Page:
Posted by on January 18, 2013 in Blog

By Jade Zoghbi

 “I’ll just keep filming. It helps me confront life and survive…I have to believe that these images will have some meaning.” This is the life of Emad Burnat, Palestinian farmer, freelance cameraman, photographer, and story-line producer of the debut documentary and Academy-nominated Best Documentary 5 Broken Cameras. He and Guy Davidi, an Israeli filmmaker and cinema teacher, joined forces to publish and educate the public on transformations in the West Bank region by means of cinema.

The beautifully poetic and heart-wrenching storyline begins with the birth of Burnat’s son, and the first of five cameras which marks a phase coinciding with the beginning tumults and violence in the Palestinian city of Bil’in. What began as a documentation of the phases of his son’s life morphed into a seven year narration of the stages and developments of the Israeli-Palestine conflict; it was the birth of a lens and weapon of resistance to a personal life story of collective memory, transition, occupation and the multi-layered experience within closed military zones and the village of Bil’in.  

The two directors met in Bil’in in 2005 where the two became friends, and chose to make a production by contributing their respective strengths.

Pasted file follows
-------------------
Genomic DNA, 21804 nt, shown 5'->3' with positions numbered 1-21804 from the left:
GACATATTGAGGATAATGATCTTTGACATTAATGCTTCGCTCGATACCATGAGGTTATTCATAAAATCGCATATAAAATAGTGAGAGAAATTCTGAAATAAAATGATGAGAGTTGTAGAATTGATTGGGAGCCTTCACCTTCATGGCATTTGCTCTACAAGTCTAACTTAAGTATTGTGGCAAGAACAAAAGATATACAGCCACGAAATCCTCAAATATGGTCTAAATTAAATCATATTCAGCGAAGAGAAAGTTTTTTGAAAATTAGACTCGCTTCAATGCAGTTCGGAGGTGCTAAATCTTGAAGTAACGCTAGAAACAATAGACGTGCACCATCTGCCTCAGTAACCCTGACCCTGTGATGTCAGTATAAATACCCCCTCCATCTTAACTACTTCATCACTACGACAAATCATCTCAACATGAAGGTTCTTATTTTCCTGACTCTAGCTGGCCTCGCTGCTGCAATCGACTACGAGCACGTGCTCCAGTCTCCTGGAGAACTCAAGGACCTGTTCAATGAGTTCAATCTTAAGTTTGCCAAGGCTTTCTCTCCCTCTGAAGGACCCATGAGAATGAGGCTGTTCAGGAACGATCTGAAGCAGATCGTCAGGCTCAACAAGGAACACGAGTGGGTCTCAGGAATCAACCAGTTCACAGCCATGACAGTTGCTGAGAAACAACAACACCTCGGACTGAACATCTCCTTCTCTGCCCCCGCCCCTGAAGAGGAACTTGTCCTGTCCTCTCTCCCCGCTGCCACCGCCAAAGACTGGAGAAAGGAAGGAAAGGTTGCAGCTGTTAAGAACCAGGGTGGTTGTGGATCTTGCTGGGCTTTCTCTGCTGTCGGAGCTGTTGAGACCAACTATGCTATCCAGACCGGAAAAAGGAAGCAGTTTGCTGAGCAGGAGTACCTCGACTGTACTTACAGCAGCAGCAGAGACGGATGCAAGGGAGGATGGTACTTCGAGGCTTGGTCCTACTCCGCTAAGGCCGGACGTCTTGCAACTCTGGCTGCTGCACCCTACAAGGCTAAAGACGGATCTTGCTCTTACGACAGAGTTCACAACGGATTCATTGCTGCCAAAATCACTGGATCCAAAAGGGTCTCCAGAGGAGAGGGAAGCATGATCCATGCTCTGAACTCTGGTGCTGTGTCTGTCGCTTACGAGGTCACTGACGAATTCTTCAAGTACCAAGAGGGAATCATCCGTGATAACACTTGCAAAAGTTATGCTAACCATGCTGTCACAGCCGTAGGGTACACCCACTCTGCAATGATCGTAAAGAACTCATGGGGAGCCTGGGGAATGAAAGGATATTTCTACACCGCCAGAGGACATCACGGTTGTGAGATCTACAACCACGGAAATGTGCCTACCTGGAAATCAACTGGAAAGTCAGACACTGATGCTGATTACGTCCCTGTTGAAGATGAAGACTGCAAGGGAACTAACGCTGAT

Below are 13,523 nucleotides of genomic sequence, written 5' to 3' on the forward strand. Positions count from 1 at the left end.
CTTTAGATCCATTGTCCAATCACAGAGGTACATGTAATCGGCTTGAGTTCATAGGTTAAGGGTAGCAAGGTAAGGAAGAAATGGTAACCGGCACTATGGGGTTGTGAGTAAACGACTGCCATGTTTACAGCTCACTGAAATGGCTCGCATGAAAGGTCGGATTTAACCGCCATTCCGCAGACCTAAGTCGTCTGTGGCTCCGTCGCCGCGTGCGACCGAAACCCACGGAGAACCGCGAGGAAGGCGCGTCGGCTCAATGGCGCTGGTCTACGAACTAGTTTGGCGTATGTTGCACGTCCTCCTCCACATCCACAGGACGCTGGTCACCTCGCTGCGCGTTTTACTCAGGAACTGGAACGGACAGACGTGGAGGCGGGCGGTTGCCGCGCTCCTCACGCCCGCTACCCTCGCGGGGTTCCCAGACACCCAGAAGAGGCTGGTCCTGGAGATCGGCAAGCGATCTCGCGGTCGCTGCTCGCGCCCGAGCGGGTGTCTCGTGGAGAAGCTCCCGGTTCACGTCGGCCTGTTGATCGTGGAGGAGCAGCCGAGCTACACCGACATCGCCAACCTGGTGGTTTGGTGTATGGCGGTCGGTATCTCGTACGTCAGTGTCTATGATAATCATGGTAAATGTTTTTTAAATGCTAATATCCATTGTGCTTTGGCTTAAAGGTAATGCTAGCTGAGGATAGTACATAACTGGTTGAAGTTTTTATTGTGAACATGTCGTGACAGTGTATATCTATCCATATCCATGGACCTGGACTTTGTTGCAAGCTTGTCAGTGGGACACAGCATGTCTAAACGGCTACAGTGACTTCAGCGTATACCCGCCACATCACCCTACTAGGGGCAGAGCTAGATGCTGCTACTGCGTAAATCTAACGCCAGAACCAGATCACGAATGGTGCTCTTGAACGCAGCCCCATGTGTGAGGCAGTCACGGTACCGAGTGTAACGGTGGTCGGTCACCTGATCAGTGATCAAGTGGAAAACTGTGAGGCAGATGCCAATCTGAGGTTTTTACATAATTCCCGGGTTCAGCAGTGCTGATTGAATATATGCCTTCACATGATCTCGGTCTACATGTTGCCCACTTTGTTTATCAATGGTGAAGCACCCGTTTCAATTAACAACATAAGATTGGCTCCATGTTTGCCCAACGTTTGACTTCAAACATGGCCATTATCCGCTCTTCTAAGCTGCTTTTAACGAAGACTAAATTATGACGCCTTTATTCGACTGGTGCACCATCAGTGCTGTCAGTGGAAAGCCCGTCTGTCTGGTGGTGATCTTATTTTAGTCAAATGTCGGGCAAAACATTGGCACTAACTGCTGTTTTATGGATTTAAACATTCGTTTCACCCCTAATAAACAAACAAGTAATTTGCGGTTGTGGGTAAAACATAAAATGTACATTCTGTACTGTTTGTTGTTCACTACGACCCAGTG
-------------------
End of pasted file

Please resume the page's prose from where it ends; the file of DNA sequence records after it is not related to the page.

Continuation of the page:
Throughout the movie, the illusion of protection for Burnat, positioned behind the lens, vanishes as soldiers first threaten him with violence and then attack him. The two directors realize that it is the truth which will free and empower the young and old, and perhaps prevent the continuing alienation between the two populations from a young age forward through the development of meaningful contact.

5 Broken Cameras stands out as a production and voice of a Palestinian man, and other Palestinian artists ought to have the space to share their narratives and shape the collective memory of their villages and the community at large. Yet cinema infrastructure remains weak, and funding for Palestinian cinema deserves more attention from international partners.

Certainly, cinema is visual politics in action and may reach young audiences more effectively, particularly those deprived of education and an illiterate population. Children, like Burnat’s son Gebreel, grow up with the daily fear of attack and under pressures of heroism. We can dream with Burnat for the day when the youth’s first perceived concepts will not be “walls” and “soldiers,” but when these lives experience the simple joys of youth that each child is entitled to. Until then, we must ensure that the young and old have access to these productions to educate the next generation on non-violent means of sharing a space of movement. 

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